And it was hazy. Flying in haze over an ocean can be disorienting. Always trust your instruments, son. Did I mention that I now have a life jacket? It is light-weight, but bulky. I can't wear it during flight, but I think I can grab it after a ditching, before the aircraft sinks. The cabin is crowded now. Everything was neatly packed. But after customs, it is always a mess. The part over the water isn't long, most of the time, I could glide to a beach. And if not, the life jacket is bright orange, the water is warm, I have radio contact, radar, transponder, ADS-B out, ELT 406 MHz and my Iridium GPS Satphone. Here they would quickly find me, I am sure. But an hour after take off, I overflew the coastline and now there is jungle below me. Places to land are rare, probably I'd have to stall her just over the tree tops and trust Hooker's harness STC. I have been told, the trees close over the crashed aircraft and virtually swallow it; the search and rescue team won't see it. My Iridium doesn't work without unobstructed view of the sky.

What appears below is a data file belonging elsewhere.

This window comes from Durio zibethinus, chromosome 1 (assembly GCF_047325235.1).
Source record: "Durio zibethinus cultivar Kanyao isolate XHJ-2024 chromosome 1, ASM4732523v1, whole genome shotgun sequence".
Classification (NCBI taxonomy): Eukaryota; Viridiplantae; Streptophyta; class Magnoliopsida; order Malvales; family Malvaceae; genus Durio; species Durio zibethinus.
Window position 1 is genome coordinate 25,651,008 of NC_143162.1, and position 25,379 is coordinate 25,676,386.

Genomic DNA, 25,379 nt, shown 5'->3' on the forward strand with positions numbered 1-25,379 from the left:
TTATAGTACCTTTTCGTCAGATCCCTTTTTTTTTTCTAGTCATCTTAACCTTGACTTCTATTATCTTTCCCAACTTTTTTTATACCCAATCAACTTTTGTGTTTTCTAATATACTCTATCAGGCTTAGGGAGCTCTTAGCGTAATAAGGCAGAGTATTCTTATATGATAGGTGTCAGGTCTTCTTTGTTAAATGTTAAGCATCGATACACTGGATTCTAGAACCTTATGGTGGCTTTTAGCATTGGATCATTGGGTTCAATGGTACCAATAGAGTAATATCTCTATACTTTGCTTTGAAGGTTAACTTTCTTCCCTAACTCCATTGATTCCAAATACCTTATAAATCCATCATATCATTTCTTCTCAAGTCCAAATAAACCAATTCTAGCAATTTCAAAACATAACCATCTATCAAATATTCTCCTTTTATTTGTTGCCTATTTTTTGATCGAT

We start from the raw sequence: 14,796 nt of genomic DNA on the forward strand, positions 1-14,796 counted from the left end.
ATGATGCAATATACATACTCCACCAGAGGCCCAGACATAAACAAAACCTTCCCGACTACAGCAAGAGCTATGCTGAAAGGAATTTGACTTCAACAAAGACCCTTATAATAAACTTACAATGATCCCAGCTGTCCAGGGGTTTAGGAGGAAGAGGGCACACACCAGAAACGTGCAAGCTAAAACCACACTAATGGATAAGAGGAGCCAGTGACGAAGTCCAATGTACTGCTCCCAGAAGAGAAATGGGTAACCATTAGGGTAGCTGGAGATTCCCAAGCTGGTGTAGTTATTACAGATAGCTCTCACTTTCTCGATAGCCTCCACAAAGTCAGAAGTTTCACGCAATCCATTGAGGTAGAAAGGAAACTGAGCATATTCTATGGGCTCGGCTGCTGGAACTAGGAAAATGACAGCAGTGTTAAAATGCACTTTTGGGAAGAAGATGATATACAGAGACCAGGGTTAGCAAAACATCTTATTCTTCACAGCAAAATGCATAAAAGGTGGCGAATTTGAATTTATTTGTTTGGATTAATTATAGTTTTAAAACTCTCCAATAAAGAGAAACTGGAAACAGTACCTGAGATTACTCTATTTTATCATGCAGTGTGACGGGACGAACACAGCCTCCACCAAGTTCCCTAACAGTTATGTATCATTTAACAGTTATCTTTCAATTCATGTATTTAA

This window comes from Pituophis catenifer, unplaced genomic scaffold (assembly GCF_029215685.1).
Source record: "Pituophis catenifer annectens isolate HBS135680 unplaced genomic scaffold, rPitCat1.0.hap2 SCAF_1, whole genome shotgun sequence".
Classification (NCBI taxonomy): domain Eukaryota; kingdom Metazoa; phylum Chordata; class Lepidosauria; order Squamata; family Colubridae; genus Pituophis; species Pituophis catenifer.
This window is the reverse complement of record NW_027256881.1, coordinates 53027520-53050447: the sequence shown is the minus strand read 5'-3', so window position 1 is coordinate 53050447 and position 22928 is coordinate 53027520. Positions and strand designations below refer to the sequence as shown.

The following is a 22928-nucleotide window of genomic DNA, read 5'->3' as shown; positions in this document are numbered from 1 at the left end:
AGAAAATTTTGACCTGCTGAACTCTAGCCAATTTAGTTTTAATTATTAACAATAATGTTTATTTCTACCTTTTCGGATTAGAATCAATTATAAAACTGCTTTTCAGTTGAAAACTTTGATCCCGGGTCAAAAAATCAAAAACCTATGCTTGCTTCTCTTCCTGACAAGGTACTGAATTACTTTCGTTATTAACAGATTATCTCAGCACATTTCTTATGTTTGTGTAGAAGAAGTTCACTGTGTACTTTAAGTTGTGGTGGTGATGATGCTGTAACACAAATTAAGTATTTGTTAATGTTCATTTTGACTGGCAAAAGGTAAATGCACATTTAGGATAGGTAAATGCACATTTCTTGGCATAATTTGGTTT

Didn't see much jungle anyway, clouds below me covered it most of the time. IMC would make an emergency landing even harder. But my C90 is a very reliable engine and it is in a good condition. I trust it. It has worked the last 55 years, why should it fail today over the jungle?

My chart shows a prohibited area over the Darien jungle, but the chart is outdated, the prohibited area no longer exists. Some time ago, drug dealers and kidnappers operated in the area. I guess P4 was created, to keep the good guys out of the area where the bad guys operate. Rules always restrict the good guys.